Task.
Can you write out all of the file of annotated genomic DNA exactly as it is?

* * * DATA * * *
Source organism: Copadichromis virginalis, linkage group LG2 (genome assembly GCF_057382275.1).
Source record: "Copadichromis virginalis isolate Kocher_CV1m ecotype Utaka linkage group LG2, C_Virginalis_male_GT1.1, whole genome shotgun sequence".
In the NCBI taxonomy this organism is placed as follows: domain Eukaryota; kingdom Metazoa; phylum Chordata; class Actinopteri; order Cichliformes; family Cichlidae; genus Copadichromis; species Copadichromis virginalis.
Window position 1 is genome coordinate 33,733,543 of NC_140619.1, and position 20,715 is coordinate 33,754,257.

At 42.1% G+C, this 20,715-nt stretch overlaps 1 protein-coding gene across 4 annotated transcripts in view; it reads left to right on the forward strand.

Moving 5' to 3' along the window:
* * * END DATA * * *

Source organism: Copadichromis virginalis, linkage group LG2 (genome assembly GCF_057382275.1).
Source record: "Copadichromis virginalis isolate Kocher_CV1m ecotype Utaka linkage group LG2, C_Virginalis_male_GT1.1, whole genome shotgun sequence".
In the NCBI taxonomy this organism is placed as follows: domain Eukaryota; kingdom Metazoa; phylum Chordata; class Actinopteri; order Cichliformes; family Cichlidae; genus Copadichromis; species Copadichromis virginalis.
Window position 1 is genome coordinate 33,733,543 of NC_140619.1, and position 20,715 is coordinate 33,754,257.

At 42.1% G+C, this 20,715-nt stretch overlaps 1 protein-coding gene across 4 annotated transcripts in view; it reads left to right on the forward strand.

Moving 5' to 3' along the window: